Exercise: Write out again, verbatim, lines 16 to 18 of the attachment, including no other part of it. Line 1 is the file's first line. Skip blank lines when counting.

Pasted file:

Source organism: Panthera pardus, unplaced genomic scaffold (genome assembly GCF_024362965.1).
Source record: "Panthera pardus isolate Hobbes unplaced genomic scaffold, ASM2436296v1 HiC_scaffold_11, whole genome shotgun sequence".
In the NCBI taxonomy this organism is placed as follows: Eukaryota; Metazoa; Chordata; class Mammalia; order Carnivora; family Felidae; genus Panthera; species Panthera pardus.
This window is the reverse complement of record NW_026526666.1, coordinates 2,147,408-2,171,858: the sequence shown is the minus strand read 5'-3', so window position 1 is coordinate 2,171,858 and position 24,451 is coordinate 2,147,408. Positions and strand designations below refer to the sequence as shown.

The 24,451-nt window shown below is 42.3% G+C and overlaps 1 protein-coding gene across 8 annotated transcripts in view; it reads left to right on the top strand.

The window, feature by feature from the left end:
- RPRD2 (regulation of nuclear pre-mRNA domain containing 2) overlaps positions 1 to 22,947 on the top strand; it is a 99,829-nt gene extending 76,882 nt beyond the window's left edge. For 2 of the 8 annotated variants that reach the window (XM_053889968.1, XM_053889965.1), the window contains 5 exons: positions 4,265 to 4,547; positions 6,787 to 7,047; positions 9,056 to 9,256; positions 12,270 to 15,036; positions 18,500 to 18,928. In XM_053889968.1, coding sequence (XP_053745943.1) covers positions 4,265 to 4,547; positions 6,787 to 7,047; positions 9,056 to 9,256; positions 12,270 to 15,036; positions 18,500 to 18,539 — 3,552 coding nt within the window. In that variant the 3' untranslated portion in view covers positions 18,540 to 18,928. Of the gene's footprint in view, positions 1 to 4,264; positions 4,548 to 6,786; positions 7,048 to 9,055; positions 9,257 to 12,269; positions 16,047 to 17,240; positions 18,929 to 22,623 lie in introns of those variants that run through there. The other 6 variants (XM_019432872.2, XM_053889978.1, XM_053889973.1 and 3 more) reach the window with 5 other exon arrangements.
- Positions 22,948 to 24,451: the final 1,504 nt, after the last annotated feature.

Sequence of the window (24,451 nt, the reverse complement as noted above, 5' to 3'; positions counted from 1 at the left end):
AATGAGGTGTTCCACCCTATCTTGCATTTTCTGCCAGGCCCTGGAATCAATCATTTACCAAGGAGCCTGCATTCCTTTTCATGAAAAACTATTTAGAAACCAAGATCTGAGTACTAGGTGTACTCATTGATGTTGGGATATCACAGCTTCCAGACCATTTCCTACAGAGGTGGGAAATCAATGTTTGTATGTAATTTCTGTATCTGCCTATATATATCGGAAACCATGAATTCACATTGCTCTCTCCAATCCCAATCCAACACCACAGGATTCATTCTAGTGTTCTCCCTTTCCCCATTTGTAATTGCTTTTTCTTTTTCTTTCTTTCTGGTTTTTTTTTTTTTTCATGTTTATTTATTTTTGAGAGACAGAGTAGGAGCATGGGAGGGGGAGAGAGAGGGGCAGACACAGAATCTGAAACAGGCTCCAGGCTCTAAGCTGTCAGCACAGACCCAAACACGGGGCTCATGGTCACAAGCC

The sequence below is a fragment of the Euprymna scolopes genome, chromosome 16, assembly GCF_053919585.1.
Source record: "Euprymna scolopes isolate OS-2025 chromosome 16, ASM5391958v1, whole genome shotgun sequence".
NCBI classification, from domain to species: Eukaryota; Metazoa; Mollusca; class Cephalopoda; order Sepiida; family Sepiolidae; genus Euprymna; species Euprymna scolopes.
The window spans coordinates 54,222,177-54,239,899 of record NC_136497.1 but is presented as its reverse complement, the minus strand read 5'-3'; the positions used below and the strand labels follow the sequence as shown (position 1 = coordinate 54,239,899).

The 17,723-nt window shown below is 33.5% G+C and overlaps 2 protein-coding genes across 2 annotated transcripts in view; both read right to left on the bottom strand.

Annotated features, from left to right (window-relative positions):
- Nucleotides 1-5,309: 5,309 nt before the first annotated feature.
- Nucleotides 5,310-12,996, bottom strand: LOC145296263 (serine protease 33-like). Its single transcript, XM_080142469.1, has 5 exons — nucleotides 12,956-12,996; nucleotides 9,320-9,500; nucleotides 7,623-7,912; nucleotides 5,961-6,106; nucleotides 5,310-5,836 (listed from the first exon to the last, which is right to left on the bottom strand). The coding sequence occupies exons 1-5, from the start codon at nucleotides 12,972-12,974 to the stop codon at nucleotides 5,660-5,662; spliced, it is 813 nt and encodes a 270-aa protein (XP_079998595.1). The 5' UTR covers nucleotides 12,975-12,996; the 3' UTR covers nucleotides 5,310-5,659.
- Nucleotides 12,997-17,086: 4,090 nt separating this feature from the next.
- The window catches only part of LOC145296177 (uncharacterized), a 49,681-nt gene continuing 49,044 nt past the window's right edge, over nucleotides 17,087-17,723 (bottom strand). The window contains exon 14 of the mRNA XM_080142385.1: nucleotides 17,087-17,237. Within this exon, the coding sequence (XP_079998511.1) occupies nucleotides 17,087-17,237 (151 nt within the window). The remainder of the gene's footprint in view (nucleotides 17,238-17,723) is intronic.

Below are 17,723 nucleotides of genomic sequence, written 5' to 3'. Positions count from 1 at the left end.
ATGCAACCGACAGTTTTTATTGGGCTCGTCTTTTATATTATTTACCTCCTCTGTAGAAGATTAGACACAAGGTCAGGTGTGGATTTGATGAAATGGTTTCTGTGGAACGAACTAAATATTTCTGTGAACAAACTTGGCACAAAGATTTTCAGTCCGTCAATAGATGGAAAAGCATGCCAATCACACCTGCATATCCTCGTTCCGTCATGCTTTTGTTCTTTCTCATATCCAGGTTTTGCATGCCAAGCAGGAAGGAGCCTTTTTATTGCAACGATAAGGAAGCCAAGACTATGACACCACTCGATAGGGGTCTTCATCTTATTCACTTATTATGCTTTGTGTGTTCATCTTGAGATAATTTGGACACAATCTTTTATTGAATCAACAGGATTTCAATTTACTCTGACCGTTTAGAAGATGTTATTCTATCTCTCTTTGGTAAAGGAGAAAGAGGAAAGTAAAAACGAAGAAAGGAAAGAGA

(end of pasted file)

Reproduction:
Annotated features, from left to right (window-relative positions):
- Nucleotides 1-5,309: 5,309 nt before the first annotated feature.
- Nucleotides 5,310-12,996, bottom strand: LOC145296263 (serine protease 33-like). Its single transcript, XM_080142469.1, has 5 exons — nucleotides 12,956-12,996; nucleotides 9,320-9,500; nucleotides 7,623-7,912; nucleotides 5,961-6,106; nucleotides 5,310-5,836 (listed from the first exon to the last, which is right to left on the bottom strand). The coding sequence occupies exons 1-5, from the start codon at nucleotides 12,972-12,974 to the stop codon at nucleotides 5,660-5,662; spliced, it is 813 nt and encodes a 270-aa protein (XP_079998595.1). The 5' UTR covers nucleotides 12,975-12,996; the 3' UTR covers nucleotides 5,310-5,659.